Thornton, who will hit free agency this offseason, was informed by Bruins general manager Peter Chiarelli Monday that the team will not pursue re-signing him after seven seasons in Boston.
“I’ve been around a long time. I assumed it would’ve been [Chiarelli] talking to my agent Monday afternoon instead of me walking in there,” Thornton said. “There’s always a chance of me walking in there to see if I’d be a good soldier, be the extra guy for the next year or two. But I pretty much knew it was coming.
“I talked about it on Sunday with some friends and family. I got the text on Saturday saying he wanted to meet Monday. I kind of put my head around it.”
Thornton wouldn’t cite specific reasons given by Chiarelli for his decision, but the enforcer was grateful for the opportunities given to him over the years.
“It’s just the business. I said it yesterday, I did a few interviews, I’m very, very fortunate that I got to be here for seven years,” Thornton said. “It doesn’t happen anymore. Guys don’t stay around in one market, being a fourth-line guy and being a tough guy. I think you get moved around a lot more than that nowadays. So to do it in this city for seven years, I’m really fortunate.
“I think there are guys in Providence who are just ready to play, and you got to see a few of them do it last year. They’ve got to make some room for these guys. I could understand that.
“But [Chiarelli] didn’t have to tell me early. He didn’t have to tell me face to face. Everything about this organization from Day 1 until yesterday was first class, and I appreciate it.”
One reason for Thornton’s departure that’s been suggested is the league’s trend away from fighting, something Thornton has been known for throughout his career.
“I know I fight, I know I do it a lot. It’s my job and I embrace that job and stick up for my teammates,” he said. “But I think a lot of people over the last seven years said that we’ve been a great fourth line. That doesn’t come from me just fighting. Being able to play helps that.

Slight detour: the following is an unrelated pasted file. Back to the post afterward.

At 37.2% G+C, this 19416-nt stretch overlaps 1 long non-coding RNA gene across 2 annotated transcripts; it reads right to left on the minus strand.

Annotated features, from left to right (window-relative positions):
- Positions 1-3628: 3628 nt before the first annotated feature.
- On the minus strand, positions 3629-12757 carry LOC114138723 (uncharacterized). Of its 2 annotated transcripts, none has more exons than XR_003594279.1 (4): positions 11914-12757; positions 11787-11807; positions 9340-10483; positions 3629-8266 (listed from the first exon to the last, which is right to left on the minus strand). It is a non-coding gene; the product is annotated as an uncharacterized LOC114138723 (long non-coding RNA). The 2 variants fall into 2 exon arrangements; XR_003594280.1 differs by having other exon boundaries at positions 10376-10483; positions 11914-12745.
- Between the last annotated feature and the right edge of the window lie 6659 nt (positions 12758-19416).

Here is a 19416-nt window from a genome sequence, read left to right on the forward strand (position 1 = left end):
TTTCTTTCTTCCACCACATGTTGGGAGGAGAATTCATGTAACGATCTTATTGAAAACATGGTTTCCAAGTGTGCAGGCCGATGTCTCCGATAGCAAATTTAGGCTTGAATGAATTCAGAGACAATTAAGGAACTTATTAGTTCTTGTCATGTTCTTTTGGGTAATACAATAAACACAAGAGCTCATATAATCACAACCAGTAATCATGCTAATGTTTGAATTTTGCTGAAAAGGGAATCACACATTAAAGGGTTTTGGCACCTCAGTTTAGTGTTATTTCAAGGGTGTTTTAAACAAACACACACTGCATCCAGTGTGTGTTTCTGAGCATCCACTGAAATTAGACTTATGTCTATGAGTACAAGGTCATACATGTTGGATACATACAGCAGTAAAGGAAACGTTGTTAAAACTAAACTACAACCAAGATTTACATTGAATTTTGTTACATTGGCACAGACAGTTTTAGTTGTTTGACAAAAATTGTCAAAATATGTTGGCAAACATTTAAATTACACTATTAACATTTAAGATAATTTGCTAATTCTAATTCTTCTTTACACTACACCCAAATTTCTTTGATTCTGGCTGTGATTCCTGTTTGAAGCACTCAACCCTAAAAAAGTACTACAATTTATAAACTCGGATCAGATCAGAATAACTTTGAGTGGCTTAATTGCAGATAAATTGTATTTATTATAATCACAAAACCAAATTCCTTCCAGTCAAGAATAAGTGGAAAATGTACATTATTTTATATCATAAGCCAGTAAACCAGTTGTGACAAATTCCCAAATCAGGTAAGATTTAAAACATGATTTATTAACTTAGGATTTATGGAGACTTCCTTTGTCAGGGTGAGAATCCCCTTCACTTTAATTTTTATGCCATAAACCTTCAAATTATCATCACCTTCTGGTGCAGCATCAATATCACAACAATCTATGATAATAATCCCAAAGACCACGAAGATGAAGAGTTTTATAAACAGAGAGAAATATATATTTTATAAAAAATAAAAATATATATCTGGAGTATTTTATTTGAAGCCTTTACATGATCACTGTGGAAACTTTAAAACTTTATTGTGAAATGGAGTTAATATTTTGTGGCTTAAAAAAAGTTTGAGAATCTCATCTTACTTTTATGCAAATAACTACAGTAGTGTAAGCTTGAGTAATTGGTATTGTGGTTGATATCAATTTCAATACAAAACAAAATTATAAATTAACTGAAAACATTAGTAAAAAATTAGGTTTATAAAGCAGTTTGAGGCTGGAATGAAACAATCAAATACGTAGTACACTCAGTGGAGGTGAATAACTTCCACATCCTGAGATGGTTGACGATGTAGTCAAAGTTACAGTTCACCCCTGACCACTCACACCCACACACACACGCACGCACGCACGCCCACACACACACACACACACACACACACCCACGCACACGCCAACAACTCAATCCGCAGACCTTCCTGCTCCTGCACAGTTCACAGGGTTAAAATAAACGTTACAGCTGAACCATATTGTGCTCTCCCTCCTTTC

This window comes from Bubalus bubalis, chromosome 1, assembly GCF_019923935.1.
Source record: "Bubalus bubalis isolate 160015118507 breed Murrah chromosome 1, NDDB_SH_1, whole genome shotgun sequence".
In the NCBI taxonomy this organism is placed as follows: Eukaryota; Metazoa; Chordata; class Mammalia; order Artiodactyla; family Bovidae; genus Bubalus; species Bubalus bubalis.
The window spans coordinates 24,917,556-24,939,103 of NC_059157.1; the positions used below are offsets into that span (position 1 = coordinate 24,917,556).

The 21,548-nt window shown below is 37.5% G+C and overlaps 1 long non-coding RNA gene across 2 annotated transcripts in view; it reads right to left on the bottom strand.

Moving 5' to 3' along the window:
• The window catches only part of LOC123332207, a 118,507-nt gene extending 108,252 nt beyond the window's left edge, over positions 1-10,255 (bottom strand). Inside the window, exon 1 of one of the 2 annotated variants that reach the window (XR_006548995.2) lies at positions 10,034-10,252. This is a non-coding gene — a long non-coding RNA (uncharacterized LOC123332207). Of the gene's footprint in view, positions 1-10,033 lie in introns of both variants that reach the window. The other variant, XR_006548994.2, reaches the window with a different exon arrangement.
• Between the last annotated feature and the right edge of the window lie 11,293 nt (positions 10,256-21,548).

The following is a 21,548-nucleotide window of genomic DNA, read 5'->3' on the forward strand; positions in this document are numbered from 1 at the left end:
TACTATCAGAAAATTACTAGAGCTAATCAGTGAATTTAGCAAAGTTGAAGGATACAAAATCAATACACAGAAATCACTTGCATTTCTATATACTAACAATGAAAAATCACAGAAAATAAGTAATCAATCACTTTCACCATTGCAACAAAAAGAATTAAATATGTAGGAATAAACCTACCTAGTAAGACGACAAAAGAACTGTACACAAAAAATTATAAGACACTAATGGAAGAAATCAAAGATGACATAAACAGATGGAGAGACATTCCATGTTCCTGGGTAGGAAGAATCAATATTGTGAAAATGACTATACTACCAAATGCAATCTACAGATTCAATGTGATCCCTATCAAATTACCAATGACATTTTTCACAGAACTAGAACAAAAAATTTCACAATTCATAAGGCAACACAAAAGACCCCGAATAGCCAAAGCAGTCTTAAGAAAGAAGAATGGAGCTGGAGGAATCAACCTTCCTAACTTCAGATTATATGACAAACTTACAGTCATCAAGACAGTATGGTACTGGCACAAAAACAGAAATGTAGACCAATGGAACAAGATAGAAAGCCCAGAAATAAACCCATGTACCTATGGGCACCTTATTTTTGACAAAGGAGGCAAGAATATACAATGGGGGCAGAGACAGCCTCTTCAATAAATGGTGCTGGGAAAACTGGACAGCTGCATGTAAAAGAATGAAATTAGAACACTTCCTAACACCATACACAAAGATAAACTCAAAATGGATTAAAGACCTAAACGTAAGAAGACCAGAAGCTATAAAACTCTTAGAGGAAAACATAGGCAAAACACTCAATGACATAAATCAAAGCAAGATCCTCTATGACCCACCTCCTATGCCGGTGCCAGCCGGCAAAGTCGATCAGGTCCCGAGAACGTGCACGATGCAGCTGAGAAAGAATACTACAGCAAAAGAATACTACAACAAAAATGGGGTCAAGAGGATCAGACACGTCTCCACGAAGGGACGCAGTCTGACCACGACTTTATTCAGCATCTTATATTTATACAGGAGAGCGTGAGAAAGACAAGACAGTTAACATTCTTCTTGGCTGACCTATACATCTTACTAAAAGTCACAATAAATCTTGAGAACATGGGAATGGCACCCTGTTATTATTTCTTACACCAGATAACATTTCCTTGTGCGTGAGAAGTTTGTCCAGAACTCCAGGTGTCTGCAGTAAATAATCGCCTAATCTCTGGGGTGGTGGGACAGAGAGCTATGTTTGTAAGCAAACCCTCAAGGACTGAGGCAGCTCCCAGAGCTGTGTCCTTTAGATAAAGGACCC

“The league’s trying to phase it out slowly, but people are going to be fighting next year. There’s still a lot of tough guys in this league that have jobs next year and I think that it’s not going to be gone for the next few years.”
Thornton, however, doesn’t see fighting leaving the NHL  down the road, either.
“I don’t think it’ll be completely gone. I’m not sure. It trends, too. When Carolina won it in ‘06 you couldn’t find a job as a tough guy the next year because they didn’t have any,” Thornton said. “When we won it in Anaheim in ‘07, guys were signing million dollar deals coming out of it because we were the biggest, baddest team in the league that year.
“Same thing in ‘11, when we won it here. The next year everyone wanted to have the biggest, baddest team. This year, Montreal gets by us and it’s, ‘Oh my God, we’ve got to go that way.’ I think the game’s the game and I think it goes up and down, there’s waves of how it goes. I don’t think it’s going anywhere.
“Now, the one-dimensional guy that sits on the bench and takes up space and only plays a minute a night, that’s been getting phased out for the last five or six years. I agree with that. But there will always be fighting.
Thornton said his lasting memories with the Bruins, aside from winning the Stanley Cup  in 2011, include playing in the Winter Classic in 2010 and scoring on a penalty shot in a 2012 game.
“There were a lot of things over the seven years that were above and beyond what should have happened for my career, especially coming from having one full year in the NHL  to nine in the minors to what’s happened to me over the last seven years,” he said. “It’s pretty amazing how the city embraced me.”
Following are more highlights from the interview. For more on the Bruins, go to weei.com/bruins .
On how disappointed he was with the way this season ended: “More than a little. I still think — and this isn’t to take anything away from New York or Pittsburgh — I thought we were the only team that could’ve competed with a couple of those teams in the West once it got down to the final seven games. Just the way we were built.
“We’re just as much in shock as anyone else that we weren’t playing until last week.”
On the thought of potentially having to fight a former teammate down the road: “It’s just a job. I’ve done it a number of times. It’s a part of the game. I think there’s one time where I had five fights in a row against guys I had probably roomed with in previous years.
“It’s part of it, but I don’t think about it, either. Hopefully when I come back into town we just play hockey. If something needs to be done, somebody has to talk to me or I have to talk to somebody, then it happens. It’s not something I’ll be looking to do. I don’t have any ill will against the organization or anybody here. I loved every part of it. My teammates were amazing the whole time I was here.”
On his plans for next season: “It’s not the end of the road at all. I’m hoping there’s interest out there. I talked to my agent yesterday around 2:30. He’s going to start putting some calls. We hear things through the rumor mill that there might be interest here or there. Let’s hope there’s a lot and I can move on and play for a couple of years somewhere else and come back and probably just take over your show.”